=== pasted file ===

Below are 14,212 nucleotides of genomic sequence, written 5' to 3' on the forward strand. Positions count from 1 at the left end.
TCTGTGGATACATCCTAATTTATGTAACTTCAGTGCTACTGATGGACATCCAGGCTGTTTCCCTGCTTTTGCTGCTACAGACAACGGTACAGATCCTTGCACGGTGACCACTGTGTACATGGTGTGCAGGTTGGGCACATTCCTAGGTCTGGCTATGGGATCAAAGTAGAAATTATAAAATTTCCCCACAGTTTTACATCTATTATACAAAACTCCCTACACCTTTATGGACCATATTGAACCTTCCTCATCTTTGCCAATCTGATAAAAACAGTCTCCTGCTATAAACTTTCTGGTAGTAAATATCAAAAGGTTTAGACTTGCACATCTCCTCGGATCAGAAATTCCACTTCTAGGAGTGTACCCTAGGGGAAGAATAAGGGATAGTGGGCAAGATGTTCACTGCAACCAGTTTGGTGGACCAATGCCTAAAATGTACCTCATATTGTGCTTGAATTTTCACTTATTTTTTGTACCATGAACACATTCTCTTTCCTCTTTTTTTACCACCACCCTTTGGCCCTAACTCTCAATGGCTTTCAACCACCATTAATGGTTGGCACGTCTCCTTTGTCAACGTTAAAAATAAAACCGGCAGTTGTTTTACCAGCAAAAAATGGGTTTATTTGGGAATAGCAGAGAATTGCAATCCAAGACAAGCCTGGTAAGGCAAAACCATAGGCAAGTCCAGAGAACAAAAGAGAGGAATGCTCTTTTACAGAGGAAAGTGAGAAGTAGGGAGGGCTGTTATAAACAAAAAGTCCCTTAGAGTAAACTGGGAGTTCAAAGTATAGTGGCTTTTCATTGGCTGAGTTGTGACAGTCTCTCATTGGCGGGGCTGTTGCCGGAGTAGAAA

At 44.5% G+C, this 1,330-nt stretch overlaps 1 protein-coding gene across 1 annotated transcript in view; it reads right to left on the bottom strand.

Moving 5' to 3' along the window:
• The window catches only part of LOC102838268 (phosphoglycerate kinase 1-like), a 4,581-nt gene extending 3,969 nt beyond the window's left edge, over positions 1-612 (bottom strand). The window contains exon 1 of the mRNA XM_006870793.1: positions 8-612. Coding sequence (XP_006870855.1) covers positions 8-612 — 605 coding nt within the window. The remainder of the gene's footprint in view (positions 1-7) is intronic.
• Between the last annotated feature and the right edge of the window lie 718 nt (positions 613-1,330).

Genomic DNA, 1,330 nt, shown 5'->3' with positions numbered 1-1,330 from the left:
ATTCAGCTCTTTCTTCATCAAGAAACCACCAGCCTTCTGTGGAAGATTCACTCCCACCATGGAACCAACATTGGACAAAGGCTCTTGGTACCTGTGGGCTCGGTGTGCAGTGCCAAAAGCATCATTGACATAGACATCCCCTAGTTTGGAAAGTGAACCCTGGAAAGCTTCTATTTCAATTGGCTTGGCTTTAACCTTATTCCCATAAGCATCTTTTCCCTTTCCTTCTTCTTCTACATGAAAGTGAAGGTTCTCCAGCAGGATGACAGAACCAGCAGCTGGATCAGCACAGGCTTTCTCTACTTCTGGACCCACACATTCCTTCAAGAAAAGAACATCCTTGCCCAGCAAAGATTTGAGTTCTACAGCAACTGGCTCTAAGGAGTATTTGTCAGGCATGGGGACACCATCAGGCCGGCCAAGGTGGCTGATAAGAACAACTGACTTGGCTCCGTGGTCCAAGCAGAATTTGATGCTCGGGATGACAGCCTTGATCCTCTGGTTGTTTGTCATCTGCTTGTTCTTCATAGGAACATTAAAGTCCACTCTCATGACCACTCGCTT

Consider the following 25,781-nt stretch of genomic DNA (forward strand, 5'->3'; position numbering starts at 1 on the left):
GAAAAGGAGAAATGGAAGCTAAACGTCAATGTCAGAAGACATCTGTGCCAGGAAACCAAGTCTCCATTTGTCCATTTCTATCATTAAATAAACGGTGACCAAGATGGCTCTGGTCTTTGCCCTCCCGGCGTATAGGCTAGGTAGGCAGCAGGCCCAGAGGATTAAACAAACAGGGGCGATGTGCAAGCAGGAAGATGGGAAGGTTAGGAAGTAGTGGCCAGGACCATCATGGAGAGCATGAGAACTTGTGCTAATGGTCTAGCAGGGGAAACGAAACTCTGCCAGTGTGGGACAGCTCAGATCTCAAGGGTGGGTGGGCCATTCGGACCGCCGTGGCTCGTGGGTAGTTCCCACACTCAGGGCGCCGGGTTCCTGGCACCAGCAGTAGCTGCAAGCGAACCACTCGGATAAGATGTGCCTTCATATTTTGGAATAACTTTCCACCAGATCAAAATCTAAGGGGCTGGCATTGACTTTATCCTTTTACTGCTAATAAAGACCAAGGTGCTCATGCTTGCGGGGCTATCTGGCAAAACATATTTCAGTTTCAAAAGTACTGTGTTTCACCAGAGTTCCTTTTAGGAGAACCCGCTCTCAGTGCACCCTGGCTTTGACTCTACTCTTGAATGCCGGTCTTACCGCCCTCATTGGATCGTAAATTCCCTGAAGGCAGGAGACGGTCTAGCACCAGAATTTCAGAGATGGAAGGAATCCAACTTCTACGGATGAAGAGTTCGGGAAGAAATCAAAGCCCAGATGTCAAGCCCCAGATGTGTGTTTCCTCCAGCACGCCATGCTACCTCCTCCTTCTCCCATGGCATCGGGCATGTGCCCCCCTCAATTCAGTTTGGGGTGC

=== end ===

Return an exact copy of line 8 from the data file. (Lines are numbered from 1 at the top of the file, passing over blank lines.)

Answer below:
ATTCAGCTCTTTCTTCATCAAGAAACCACCAGCCTTCTGTGGAAGATTCACTCCCACCATGGAACCAACATTGGACAAAGGCTCTTGGTACCTGTGGGCTCGGTGTGCAGTGCCAAAAGCATCATTGACATAGACATCCCCTAGTTTGGAAAGTGAACCCTGGAAAGCTTCTATTTCAATTGGCTTGGCTTTAACCTTATTCCCATAAGCATCTTTTCCCTTTCCTTCTTCTTCTACATGAAAGTGAAGGTTCTCCAGCAGGATGACAGAACCAGCAGCTGGATCAGCACAGGCTTTCTCTACTTCTGGACCCACACATTCCTTCAAGAAAAGAACATCCTTGCCCAGCAAAGATTTGAGTTCTACAGCAACTGGCTCTAAGGAGTATTTGTCAGGCATGGGGACACCATCAGGCCGGCCAAGGTGGCTGATAAGAACAACTGACTTGGCTCCGTGGTCCAAGCAGAATTTGATGCTCGGGATGACAGCCTTGATCCTCTGGTTGTTTGTCATCTGCTTGTTCTTCATAGGAACATTAAAGTCCACTCTCATGACCACTCGCTT